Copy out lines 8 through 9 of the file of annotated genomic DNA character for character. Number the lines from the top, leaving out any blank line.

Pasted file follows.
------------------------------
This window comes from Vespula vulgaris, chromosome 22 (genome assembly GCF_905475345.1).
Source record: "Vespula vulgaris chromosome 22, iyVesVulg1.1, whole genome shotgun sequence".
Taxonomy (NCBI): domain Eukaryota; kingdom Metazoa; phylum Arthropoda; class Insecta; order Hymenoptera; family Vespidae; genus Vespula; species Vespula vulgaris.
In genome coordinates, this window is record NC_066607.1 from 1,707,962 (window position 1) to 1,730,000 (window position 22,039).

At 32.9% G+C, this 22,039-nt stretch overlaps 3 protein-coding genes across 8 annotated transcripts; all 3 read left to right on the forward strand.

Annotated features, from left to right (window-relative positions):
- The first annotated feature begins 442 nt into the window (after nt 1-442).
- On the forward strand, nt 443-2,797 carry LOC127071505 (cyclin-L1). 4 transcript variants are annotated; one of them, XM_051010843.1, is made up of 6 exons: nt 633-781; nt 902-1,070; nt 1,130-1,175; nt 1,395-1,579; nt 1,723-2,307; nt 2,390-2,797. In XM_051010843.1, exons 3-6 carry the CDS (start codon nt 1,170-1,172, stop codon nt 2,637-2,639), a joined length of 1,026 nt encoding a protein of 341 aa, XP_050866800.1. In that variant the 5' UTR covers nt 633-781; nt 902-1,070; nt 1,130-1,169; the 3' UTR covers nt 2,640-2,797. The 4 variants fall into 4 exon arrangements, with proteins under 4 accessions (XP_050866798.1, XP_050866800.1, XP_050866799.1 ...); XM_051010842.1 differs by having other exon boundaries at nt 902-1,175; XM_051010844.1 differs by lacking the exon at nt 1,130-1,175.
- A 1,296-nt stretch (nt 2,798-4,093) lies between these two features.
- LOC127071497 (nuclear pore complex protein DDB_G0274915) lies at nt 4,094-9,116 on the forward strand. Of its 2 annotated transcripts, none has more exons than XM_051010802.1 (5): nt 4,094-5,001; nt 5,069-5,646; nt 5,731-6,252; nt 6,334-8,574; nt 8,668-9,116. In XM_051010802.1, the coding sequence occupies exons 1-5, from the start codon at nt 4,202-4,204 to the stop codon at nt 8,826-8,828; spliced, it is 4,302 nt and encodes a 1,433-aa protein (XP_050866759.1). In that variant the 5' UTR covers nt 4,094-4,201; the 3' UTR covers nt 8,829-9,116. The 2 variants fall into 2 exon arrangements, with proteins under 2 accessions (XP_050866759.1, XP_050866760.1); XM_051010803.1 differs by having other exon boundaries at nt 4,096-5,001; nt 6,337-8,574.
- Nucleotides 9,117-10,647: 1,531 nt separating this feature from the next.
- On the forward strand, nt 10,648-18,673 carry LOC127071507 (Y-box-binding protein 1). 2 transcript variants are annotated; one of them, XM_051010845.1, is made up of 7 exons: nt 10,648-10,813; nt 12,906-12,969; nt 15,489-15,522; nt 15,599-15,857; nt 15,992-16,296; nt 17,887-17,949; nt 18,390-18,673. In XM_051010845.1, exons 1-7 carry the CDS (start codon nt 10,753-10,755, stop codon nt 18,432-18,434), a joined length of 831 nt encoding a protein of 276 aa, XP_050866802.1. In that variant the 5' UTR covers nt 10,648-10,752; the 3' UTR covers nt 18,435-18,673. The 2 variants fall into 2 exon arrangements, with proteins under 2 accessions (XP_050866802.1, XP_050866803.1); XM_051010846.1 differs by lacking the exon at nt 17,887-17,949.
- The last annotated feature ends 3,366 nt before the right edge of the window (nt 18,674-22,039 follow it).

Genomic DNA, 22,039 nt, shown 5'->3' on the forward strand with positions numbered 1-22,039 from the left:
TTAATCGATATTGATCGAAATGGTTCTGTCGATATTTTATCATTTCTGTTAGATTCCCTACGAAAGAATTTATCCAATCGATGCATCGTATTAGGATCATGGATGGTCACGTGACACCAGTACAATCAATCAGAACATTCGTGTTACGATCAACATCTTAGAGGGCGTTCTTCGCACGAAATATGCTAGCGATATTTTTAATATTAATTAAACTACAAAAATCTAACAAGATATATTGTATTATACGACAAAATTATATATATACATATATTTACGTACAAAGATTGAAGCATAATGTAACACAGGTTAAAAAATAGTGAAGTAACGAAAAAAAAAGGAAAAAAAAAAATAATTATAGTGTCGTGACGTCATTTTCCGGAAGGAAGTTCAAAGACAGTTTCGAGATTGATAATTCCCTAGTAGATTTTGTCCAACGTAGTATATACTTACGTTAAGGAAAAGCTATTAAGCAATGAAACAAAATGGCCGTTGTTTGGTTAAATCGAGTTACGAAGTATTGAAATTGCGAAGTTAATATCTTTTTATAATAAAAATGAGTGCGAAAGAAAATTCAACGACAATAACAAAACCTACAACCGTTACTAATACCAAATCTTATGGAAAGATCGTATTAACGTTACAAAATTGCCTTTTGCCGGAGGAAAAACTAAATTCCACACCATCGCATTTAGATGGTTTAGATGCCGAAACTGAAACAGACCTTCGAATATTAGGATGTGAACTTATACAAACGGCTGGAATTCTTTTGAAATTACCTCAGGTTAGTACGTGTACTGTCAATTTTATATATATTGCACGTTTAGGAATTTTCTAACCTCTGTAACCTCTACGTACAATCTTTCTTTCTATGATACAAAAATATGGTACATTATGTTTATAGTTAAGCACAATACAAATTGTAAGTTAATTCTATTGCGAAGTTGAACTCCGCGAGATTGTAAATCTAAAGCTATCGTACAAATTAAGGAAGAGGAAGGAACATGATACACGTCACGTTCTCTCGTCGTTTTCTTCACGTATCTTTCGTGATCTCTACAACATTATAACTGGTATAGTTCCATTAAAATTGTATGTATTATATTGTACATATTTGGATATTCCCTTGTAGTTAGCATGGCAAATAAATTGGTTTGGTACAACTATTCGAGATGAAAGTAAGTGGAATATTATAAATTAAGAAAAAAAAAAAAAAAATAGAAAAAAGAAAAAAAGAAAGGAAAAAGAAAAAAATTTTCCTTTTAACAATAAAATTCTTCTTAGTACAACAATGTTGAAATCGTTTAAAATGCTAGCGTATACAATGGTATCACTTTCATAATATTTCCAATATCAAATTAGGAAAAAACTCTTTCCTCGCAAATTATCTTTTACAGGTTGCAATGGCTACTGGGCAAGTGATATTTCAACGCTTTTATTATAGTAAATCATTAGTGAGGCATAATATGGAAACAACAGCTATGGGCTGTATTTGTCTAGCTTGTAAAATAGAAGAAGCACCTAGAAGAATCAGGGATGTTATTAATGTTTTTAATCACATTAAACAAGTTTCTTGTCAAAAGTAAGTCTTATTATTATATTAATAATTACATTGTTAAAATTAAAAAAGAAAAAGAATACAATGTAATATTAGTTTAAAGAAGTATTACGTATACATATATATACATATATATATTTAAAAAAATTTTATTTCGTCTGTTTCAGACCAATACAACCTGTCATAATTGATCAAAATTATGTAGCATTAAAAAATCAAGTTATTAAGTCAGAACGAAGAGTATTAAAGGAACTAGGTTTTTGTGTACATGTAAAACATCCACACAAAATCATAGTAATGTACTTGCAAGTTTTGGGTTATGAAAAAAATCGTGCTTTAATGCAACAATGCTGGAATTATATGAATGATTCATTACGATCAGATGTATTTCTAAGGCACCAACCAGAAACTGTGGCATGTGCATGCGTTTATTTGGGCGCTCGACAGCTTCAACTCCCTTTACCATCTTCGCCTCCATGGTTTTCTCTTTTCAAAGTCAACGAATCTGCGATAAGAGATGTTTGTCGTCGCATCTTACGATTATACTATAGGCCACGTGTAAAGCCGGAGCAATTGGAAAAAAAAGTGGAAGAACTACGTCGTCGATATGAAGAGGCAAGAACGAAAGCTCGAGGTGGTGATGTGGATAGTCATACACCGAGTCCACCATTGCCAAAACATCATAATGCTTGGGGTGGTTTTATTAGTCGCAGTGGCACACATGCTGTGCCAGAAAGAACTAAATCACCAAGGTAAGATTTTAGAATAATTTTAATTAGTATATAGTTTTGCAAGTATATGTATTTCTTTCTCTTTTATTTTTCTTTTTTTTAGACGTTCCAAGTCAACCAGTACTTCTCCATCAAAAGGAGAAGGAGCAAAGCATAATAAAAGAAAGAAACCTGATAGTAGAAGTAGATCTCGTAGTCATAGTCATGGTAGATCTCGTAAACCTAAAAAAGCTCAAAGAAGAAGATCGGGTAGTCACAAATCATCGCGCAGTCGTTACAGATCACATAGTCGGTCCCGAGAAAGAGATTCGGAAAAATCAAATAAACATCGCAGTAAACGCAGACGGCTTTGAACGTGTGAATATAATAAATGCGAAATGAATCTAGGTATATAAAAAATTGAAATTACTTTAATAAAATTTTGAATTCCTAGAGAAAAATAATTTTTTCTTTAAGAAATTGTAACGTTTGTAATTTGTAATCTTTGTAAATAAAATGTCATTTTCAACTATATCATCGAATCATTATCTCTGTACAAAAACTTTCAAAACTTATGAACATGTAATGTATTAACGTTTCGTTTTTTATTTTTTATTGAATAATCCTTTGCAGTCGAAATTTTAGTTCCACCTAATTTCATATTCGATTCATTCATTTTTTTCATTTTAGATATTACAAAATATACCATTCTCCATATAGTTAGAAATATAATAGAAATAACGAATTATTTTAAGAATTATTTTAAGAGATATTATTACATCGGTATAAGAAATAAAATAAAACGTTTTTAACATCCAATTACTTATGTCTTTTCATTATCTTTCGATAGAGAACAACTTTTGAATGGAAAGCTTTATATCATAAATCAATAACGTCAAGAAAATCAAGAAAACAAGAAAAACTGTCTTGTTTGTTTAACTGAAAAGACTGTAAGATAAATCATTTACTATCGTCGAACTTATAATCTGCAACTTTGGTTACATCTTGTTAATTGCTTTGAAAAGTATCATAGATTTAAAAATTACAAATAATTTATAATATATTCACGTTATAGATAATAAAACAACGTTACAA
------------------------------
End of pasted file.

- On the forward strand, nt 443-2,797 carry LOC127071505 (cyclin-L1). 4 transcript variants are annotated; one of them, XM_051010843.1, is made up of 6 exons: nt 633-781; nt 902-1,070; nt 1,130-1,175; nt 1,395-1,579; nt 1,723-2,307; nt 2,390-2,797. In XM_051010843.1, exons 3-6 carry the CDS (start codon nt 1,170-1,172, stop codon nt 2,637-2,639), a joined length of 1,026 nt encoding a protein of 341 aa, XP_050866800.1. In that variant the 5' UTR covers nt 633-781; nt 902-1,070; nt 1,130-1,169; the 3' UTR covers nt 2,640-2,797. The 4 variants fall into 4 exon arrangements, with proteins under 4 accessions (XP_050866798.1, XP_050866800.1, XP_050866799.1 ...); XM_051010842.1 differs by having other exon boundaries at nt 902-1,175; XM_051010844.1 differs by lacking the exon at nt 1,130-1,175.
- A 1,296-nt stretch (nt 2,798-4,093) lies between these two features.